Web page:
New Delhi: State-owned ONGC's nine biggest oil and gas fields, including Mumbai High and Vasai East, came tantalisingly close to being sold to private and foreign companies but the plan was nixed after strong opposition from within the government, sources said.
A high-level committee headed by Niti Aayog Vice Chairman Rajiv Kumar late last year considered "transferring" western offshore oil and gas fields of Mumbai High, Heera, D-1, Vasai East and Panna as well as Greater Jorajan and Geleki field in Assam, Baghewala in Rajasthan and Kalol oilfield in Gujarat to private/foreign companies.
Multiple sources in Niti Aayog and government said, the plan to give away fields producing 95 per cent of India's current oil and gas could not go through because of very strong opposition from Oil and Natural Gas Corp (ONGC) as well as some quarters within the government who found something amiss in the proposal.
Besides the nine fields, 149 marginal fields that contribute about 5 per cent of the domestic production were to be clustered and bid out.
While ONGC opposed giving away on a platter to private/foreign sector what it discovered after years of toil and spending billions of dollars over the last four decades, some in the government were not convinced by the incremental potential toyed with to get the proposal through, they said, adding it wasn't clear how the incremental output numbers were arrived at in the absence of any real basin or field study by the panel.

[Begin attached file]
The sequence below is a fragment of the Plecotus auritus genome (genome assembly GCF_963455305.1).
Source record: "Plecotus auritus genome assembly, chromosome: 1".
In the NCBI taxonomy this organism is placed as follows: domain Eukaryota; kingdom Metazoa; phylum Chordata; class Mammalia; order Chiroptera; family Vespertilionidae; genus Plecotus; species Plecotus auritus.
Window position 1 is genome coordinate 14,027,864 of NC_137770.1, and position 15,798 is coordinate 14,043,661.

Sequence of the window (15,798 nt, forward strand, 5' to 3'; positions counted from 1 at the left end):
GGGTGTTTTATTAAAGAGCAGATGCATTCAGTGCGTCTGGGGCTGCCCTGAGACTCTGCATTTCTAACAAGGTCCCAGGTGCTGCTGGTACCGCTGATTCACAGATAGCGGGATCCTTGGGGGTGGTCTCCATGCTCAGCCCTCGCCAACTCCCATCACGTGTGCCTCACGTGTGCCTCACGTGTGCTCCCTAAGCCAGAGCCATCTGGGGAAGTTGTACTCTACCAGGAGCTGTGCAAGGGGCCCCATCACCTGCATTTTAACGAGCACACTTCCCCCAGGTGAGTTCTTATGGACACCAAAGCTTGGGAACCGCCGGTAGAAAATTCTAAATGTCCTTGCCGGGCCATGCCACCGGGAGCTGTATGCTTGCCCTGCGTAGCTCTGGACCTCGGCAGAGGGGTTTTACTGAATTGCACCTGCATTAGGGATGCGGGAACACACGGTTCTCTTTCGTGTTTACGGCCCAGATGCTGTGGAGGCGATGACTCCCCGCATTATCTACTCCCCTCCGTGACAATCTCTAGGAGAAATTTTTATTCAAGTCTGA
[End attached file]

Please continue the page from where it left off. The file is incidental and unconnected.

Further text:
The proposal brought before the panel, which was appointed by the Centre in October last year to boost stagnant output from ageing fields of PSU oil companies, was to give private/foreign companies complete marketing and pricing freedom after getting from them an enhanced production profile for the fields. National oil companies (NOCs) were to get 10 per cent of incremental output over the business as usual scenario, sources said.
This was a second attempt to give ONGC fields to private and foreign companies.
In October 2017, the Directorate General of Hydrocarbons had identified 15 producing fields with a reserve of 791.2 million tonne of crude oil and 333.46 billion cubic metres of gas of NOCs for handing over to private firms.